NAMES A- R, T-Z

FEDERATION STANDARD

GOLIC VULCAN

DERIVED MEANING

Adenkar

adun karik

“strong husband”

Alieth

al’rig-pseth

“desert-branch”

Aloran

ashal-orensu

“beloved student”

Anauk

ha nauk

“cries vigorously”

Aravik

arev vik

“desert-wind well”

Arev

arev

“desert wind”

Asil

asal

“morning”

Avarak

aber-rok

“one who raises hope”

Avarin

aber+in

“one who lifts/raises”

Awidat

vakh wi datorik

“bold yet prepared”

Ayhan

vai yon

“holy fire”

Azeraik

az’ir-vaikar

“devoted mate”

Balev

ba-lahv

“traditional tongue”

Chu’lak

khau-lakh

“one who has command of language”

Delvok

dvelan vokaya

“will of memory”

Denak

dvinsu ekon-ak

“servant of the divine eye”

Dvir

duv-hirat

“crimson shadow”

Dzharok

dzhar-rok

“lay/song of hope”

Dzhossen

dvinsu zul-os-yon

“servant of the old lava fire”

Elieth

elik pseth

“free desert”

Elonat

el-on-natya

“both different and free”

Evekh

arev ekhlami

“surrounded by desert wind”

Evoras

arev vohris

“desert breeze”

Falor

fal+tor

“one who makes hot; bellows-worker”

Fer’at

feretausu

“gatherer”

Galsh

gal-en-shi

(from the) “moss place”

Grake

grei-faitik

“esoteric”

Grelek

kril’es-ek

“total harmony”

Haadok

ha-dahkuh

“two-life; twin”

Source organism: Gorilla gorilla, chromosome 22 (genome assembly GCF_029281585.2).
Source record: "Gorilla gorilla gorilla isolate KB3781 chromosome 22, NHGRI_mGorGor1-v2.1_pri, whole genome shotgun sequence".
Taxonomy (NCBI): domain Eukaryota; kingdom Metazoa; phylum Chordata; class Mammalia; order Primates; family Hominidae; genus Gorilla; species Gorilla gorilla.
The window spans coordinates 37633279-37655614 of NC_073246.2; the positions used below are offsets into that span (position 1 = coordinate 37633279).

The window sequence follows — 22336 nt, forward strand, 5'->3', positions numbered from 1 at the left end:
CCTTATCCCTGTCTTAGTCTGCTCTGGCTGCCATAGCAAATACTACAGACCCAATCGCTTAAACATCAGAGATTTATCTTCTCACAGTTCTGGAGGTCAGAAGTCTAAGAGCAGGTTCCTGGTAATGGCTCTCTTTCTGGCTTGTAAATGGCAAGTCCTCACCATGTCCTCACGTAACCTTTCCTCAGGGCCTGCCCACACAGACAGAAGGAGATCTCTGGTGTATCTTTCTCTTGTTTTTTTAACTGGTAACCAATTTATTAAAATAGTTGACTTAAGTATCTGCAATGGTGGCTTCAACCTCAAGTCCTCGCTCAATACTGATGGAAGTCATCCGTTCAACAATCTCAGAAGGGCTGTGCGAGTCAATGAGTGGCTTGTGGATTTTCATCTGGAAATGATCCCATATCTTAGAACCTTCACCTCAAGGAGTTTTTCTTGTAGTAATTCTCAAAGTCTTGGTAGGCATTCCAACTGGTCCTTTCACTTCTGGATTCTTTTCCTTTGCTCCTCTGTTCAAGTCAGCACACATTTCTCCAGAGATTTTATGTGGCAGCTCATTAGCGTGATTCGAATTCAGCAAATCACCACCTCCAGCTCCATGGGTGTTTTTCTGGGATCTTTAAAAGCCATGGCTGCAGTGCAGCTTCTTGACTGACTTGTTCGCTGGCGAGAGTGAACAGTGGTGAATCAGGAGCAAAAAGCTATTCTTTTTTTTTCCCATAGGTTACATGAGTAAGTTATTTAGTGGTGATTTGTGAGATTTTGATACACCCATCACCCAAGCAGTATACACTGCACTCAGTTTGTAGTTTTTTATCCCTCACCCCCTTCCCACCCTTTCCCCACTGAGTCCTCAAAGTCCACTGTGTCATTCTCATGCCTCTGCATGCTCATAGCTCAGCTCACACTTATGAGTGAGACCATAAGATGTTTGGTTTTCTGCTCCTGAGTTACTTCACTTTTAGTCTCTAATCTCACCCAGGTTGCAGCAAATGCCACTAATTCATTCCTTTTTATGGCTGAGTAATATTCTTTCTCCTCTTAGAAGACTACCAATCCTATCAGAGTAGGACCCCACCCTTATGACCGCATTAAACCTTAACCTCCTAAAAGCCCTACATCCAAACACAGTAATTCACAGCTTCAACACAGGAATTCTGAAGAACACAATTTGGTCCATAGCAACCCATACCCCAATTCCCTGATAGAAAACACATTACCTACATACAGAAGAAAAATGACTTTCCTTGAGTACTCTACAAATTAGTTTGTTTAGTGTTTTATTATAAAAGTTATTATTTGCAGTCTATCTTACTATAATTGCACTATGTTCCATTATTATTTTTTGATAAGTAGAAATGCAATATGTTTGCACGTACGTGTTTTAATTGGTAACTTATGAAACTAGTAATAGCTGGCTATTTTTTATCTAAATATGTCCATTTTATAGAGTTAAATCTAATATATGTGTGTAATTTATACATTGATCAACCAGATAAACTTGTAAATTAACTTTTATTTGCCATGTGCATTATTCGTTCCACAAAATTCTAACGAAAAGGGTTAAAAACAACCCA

Hanesh

feihan eshikh

“boss of the desert”

Harauk

ha taurauk

“amazing life”

Iria

hirat vre-ha

“crimson life-vessel”

Ivek

heya-vik

“mountain well”

Karatek

nakaratik

“endeavoring”

Kawarda

kahwa’ra-de

“similar mind;” name given to a twin

Kerak

k’yerak

“with bowl” (i.e., one who won’t go hungry)

Kesh

rik’esh

“without breath”

Kiri-kin-tha

kiri-kin than-tha

“golden one from Kir who guides children through their first meld”

Koss

rik’koshvar

“without disaster”

Kov

kov

“stone”

Kovar

kov ar’kadan

“stone worker”

Kuvak

ku vakh

“bold palm”

L’Nel

leshu nel-dath

“bearer of the pattern”

L’Vor

leshu va’orenan

“bearer of infinite learning”

Ladok

la dvin-tor oekon

“here serves the honorable god”

Lerius

leshu e’rroi’es

“bearer of attraction”

Lhai

leshu hai-fan

“banner carrier”

Lodzhal

leshu ozhika ashal

“bearer of beloved logic”

Lorian

leshu ro’fori+an

“bearer of information”

Lorot

leshu ro’fori ovsot

“bearer of complete information”

Lovar

lofik ar’kadan

“purposeful worker”

Lyras

lesh zherka hasu

“being who carries emotion”

M’Fau

maat fau

“clan who rides; The Riders”

Mahak

mahvel+ak

“hammer-like”

Menos

menal os

“(from the ) old cliff”

Mestral

mes-tor ye-halek

“one who crosses the galaxy”

Metana

maat-ta’an

“gift of the clan”

Mishih

mishitra hiyasu

“equipment expert”

Mitrani

m’aih toranik

“busy mother”

Muroc

mu-yor rok

“night hope”

N’Ereon

nei fer-yon

“seed of the fire-generation”

N’Evran

nei arev-rahm

“seed of the desert thunder-wind”

N’Keth

nei k’pseth

“desert seed”

N’Livek

nei li-wun-veh

“seed of the one with the lance”

N’Maret

nei mahr-ret

“seed of the market”

N’Oblan

nei opla-ang’dzhmizm

“seed of the honorable rear captain”

N’Rayek

nei Reah-yai-ek

“seed of Reah’s flame”

N’Vea

nei vi ha